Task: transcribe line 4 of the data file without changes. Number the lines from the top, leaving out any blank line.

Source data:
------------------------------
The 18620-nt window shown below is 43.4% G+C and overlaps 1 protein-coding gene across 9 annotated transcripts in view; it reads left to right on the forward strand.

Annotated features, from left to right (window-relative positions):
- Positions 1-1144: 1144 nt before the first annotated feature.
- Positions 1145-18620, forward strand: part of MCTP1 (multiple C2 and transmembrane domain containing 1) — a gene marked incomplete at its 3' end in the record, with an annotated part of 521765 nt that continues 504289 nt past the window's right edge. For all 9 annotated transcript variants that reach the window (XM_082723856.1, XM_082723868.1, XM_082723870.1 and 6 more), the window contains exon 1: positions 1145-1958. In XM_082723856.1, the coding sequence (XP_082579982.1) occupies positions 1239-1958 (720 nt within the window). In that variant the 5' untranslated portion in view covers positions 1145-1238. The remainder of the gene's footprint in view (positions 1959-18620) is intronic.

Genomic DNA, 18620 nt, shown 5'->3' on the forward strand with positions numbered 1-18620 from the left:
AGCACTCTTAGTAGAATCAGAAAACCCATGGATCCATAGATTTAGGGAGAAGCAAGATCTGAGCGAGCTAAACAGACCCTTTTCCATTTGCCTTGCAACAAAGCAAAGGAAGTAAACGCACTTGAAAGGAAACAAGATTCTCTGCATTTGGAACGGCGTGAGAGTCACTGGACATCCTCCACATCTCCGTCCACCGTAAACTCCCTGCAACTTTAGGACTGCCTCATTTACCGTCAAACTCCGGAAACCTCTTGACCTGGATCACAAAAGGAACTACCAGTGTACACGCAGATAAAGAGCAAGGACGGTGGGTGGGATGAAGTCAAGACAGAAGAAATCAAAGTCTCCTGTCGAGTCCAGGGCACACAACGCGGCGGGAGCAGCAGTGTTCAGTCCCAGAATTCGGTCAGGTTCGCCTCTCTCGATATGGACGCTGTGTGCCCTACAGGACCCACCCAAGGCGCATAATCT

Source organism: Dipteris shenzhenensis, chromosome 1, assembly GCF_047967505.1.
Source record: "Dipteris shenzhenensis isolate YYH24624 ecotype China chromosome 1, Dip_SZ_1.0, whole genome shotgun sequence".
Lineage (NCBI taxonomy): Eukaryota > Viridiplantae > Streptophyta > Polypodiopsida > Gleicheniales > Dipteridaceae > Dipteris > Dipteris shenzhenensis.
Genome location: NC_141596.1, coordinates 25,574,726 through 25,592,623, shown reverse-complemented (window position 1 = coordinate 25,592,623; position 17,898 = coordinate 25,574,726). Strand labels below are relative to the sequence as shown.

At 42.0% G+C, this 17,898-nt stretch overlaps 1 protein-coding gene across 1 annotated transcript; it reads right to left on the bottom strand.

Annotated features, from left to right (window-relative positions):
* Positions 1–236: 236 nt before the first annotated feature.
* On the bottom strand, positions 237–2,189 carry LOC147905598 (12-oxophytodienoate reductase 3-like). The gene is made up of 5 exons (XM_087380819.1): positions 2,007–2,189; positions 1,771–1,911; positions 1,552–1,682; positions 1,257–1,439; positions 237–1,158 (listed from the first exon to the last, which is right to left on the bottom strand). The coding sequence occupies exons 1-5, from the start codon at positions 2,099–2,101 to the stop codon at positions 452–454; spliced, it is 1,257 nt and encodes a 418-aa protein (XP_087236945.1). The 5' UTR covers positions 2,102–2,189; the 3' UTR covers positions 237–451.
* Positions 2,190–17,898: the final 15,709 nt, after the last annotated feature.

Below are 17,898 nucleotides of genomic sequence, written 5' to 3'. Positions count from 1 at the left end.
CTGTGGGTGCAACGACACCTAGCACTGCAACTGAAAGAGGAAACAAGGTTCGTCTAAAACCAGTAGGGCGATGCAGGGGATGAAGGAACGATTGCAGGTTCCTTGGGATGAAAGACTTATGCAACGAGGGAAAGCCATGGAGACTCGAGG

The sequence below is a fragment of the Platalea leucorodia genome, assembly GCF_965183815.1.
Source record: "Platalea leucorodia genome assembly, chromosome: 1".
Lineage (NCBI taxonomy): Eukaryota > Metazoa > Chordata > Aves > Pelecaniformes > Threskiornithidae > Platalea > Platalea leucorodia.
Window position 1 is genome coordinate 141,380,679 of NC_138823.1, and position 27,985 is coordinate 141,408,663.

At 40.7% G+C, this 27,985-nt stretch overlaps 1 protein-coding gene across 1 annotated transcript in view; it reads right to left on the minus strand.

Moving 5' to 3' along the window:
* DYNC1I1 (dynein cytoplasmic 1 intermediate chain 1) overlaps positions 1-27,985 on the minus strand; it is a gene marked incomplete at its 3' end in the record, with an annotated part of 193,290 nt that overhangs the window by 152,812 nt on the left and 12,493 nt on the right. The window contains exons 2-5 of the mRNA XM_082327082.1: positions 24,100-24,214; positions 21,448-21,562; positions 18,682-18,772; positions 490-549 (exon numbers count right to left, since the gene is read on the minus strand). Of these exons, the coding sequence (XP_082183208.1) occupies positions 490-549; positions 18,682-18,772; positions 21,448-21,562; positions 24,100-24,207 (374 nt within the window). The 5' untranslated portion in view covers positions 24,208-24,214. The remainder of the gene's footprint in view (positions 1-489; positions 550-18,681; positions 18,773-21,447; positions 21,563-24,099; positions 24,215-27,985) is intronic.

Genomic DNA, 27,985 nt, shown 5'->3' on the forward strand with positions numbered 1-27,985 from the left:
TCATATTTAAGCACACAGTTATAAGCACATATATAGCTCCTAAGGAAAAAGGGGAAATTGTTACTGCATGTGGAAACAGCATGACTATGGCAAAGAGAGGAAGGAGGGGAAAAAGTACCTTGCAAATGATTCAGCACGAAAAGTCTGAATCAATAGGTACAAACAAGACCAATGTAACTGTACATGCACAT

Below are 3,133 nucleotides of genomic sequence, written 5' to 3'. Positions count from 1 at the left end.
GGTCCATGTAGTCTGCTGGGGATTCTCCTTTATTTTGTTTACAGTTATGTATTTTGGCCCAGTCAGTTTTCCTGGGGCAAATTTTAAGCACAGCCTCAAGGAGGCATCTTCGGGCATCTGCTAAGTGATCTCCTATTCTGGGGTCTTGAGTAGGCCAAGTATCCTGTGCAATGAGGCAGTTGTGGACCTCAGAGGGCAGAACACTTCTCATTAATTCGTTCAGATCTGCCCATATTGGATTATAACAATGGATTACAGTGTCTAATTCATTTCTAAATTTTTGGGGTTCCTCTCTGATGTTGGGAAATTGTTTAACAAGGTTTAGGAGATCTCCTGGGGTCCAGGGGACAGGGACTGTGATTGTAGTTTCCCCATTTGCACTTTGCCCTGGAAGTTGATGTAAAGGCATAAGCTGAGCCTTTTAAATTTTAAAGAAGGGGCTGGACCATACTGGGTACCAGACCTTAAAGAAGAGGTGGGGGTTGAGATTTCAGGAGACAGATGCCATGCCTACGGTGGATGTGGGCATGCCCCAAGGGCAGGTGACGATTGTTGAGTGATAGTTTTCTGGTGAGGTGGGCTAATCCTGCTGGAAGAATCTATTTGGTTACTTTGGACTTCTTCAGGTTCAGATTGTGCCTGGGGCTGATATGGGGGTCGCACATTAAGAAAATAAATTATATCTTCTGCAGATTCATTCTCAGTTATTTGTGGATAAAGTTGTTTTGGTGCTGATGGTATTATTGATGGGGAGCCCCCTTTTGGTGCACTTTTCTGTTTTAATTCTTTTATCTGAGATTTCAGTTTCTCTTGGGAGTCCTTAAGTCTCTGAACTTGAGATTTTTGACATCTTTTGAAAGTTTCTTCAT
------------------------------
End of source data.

- Positions 1145-18620, forward strand: part of MCTP1 (multiple C2 and transmembrane domain containing 1) — a gene marked incomplete at its 3' end in the record, with an annotated part of 521765 nt that continues 504289 nt past the window's right edge. For all 9 annotated transcript variants that reach the window (XM_082723856.1, XM_082723868.1, XM_082723870.1 and 6 more), the window contains exon 1: positions 1145-1958. In XM_082723856.1, the coding sequence (XP_082579982.1) occupies positions 1239-1958 (720 nt within the window). In that variant the 5' untranslated portion in view covers positions 1145-1238. The remainder of the gene's footprint in view (positions 1959-18620) is intronic.